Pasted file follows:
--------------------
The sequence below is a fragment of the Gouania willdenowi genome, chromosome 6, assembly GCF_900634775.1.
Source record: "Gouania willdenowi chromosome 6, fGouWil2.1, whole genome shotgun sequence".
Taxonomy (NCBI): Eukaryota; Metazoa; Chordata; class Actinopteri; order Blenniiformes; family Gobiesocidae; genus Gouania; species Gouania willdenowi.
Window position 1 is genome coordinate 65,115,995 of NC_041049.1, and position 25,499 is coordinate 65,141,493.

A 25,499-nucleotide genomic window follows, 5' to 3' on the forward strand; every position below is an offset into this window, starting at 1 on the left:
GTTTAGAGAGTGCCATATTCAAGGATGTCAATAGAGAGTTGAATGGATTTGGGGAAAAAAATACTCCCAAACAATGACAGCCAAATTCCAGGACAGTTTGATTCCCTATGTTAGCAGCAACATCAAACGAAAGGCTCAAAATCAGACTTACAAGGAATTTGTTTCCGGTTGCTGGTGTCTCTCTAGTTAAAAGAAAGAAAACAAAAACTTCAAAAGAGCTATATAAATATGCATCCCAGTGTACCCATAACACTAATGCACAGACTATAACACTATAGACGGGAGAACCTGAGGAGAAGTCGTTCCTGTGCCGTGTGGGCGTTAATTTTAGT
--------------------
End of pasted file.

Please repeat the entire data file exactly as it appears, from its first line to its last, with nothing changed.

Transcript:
The sequence below is a fragment of the Gouania willdenowi genome, chromosome 6, assembly GCF_900634775.1.
Source record: "Gouania willdenowi chromosome 6, fGouWil2.1, whole genome shotgun sequence".
Taxonomy (NCBI): Eukaryota; Metazoa; Chordata; class Actinopteri; order Blenniiformes; family Gobiesocidae; genus Gouania; species Gouania willdenowi.
Window position 1 is genome coordinate 65,115,995 of NC_041049.1, and position 25,499 is coordinate 65,141,493.

A 25,499-nucleotide genomic window follows, 5' to 3' on the forward strand; every position below is an offset into this window, starting at 1 on the left:
GTTTAGAGAGTGCCATATTCAAGGATGTCAATAGAGAGTTGAATGGATTTGGGGAAAAAAATACTCCCAAACAATGACAGCCAAATTCCAGGACAGTTTGATTCCCTATGTTAGCAGCAACATCAAACGAAAGGCTCAAAATCAGACTTACAAGGAATTTGTTTCCGGTTGCTGGTGTCTCTCTAGTTAAAAGAAAGAAAACAAAAACTTCAAAAGAGCTATATAAATATGCATCCCAGTGTACCCATAACACTAATGCACAGACTATAACACTATAGACGGGAGAACCTGAGGAGAAGTCGTTCCTGTGCCGTGTGGGCGTTAATTTTAGT